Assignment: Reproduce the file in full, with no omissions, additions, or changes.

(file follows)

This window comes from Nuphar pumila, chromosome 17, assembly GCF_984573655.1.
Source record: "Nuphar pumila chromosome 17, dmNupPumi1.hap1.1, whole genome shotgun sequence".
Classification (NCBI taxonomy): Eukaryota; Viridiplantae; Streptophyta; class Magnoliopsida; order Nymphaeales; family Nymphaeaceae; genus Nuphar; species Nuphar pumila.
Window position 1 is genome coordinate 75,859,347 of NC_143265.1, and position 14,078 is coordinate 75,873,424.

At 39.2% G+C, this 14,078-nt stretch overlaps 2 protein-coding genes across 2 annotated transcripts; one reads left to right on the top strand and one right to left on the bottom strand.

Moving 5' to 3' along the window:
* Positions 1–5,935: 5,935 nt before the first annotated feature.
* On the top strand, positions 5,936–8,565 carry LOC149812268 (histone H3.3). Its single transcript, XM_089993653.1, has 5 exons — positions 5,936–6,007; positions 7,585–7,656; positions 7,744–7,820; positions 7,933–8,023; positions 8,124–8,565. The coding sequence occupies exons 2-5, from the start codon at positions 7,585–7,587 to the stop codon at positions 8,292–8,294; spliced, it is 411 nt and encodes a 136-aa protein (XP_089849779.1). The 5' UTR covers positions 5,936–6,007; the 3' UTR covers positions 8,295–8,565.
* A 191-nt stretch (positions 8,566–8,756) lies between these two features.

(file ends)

This window comes from Nuphar pumila, chromosome 17, assembly GCF_984573655.1.
Source record: "Nuphar pumila chromosome 17, dmNupPumi1.hap1.1, whole genome shotgun sequence".
Classification (NCBI taxonomy): Eukaryota; Viridiplantae; Streptophyta; class Magnoliopsida; order Nymphaeales; family Nymphaeaceae; genus Nuphar; species Nuphar pumila.
Window position 1 is genome coordinate 75,859,347 of NC_143265.1, and position 14,078 is coordinate 75,873,424.

At 39.2% G+C, this 14,078-nt stretch overlaps 2 protein-coding genes across 2 annotated transcripts; one reads left to right on the top strand and one right to left on the bottom strand.

Moving 5' to 3' along the window:
* Positions 1–5,935: 5,935 nt before the first annotated feature.
* On the top strand, positions 5,936–8,565 carry LOC149812268 (histone H3.3). Its single transcript, XM_089993653.1, has 5 exons — positions 5,936–6,007; positions 7,585–7,656; positions 7,744–7,820; positions 7,933–8,023; positions 8,124–8,565. The coding sequence occupies exons 2-5, from the start codon at positions 7,585–7,587 to the stop codon at positions 8,292–8,294; spliced, it is 411 nt and encodes a 136-aa protein (XP_089849779.1). The 5' UTR covers positions 5,936–6,007; the 3' UTR covers positions 8,295–8,565.
* A 191-nt stretch (positions 8,566–8,756) lies between these two features.